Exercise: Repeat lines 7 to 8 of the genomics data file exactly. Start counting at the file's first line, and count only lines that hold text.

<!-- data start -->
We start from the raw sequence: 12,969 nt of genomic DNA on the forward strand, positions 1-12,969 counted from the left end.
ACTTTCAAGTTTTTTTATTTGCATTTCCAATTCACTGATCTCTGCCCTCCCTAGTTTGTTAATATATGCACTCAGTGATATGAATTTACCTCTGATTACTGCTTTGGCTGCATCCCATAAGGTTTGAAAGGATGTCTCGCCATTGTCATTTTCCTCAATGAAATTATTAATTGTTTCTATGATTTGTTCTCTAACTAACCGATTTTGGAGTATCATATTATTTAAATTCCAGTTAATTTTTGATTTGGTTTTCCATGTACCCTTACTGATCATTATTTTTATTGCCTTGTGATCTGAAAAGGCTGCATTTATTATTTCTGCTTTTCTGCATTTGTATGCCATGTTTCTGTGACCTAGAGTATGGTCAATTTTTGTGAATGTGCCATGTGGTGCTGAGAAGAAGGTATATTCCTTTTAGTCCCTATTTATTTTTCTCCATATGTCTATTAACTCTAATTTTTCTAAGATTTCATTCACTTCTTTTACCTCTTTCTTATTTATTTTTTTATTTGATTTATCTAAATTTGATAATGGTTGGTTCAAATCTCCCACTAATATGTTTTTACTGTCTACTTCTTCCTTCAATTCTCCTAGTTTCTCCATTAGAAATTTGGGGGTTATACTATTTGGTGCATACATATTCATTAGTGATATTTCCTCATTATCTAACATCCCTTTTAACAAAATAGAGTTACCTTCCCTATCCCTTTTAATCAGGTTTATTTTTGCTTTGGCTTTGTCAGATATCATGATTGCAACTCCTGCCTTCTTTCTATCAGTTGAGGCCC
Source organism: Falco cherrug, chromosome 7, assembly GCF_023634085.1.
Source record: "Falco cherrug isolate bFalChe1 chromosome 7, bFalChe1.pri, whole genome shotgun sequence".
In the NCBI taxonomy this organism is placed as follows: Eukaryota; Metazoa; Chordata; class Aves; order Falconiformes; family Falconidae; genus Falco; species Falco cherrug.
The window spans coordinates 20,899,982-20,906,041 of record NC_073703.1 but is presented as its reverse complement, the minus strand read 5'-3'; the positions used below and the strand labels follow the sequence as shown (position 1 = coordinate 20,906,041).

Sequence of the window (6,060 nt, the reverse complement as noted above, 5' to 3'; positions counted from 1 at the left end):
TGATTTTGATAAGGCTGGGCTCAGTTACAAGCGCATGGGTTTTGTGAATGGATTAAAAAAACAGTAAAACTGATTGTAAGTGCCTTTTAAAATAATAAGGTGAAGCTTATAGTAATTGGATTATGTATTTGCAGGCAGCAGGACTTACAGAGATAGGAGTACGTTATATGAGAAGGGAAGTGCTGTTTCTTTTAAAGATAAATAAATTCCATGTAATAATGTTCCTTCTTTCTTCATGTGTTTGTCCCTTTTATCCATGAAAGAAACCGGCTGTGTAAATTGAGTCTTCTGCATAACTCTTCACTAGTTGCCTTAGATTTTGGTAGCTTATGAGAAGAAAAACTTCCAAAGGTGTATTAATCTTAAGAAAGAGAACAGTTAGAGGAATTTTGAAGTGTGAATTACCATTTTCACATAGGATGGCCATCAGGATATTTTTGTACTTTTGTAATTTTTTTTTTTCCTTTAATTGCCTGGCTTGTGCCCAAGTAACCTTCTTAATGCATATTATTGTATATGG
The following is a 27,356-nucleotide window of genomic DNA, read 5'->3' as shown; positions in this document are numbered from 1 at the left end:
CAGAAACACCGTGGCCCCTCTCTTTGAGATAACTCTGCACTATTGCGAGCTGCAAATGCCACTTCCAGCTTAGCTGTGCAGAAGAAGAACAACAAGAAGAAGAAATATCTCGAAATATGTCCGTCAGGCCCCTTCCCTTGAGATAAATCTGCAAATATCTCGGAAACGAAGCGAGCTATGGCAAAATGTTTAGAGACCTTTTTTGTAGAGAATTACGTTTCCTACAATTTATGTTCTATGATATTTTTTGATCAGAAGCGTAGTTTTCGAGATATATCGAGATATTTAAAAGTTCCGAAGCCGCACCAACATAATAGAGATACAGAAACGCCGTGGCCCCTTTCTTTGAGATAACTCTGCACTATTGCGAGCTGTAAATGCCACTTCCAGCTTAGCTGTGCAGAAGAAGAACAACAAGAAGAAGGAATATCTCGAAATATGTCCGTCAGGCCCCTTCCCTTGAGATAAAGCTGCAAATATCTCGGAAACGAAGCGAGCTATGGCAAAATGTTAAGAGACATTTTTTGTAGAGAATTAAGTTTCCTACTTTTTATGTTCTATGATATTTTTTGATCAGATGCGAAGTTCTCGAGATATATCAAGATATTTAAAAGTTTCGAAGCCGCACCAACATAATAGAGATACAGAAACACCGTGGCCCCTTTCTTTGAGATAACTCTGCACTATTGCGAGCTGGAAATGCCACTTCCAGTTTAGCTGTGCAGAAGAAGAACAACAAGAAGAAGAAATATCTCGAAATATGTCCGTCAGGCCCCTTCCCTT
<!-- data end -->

Sequence of the window (6,060 nt, the reverse complement as noted above, 5' to 3'; positions counted from 1 at the left end):
TGATTTTGATAAGGCTGGGCTCAGTTACAAGCGCATGGGTTTTGTGAATGGATTAAAAAAACAGTAAAACTGATTGTAAGTGCCTTTTAAAATAATAAGGTGAAGCTTATAGTAATTGGATTATGTATTTGCAGGCAGCAGGACTTACAGAGATAGGAGTACGTTATATGAGAAGGGAAGTGCTGTTTCTTTTAAAGATAAATAAATTCCATGTAATAATGTTCCTTCTTTCTTCATGTGTTTGTCCCTTTTATCCATGAAAGAAACCGGCTGTGTAAATTGAGTCTTCTGCATAACTCTTCACTAGTTGCCTTAGATTTTGGTAGCTTATGAGAAGAAAAACTTCCAAAGGTGTATTAATCTTAAGAAAGAGAACAGTTAGAGGAATTTTGAAGTGTGAATTACCATTTTCACATAGGATGGCCATCAGGATATTTTTGTACTTTTGTAATTTTTTTTTTTCCTTTAATTGCCTGGCTTGTGCCCAAGTAACCTTCTTAATGCATATTATTGTATATGG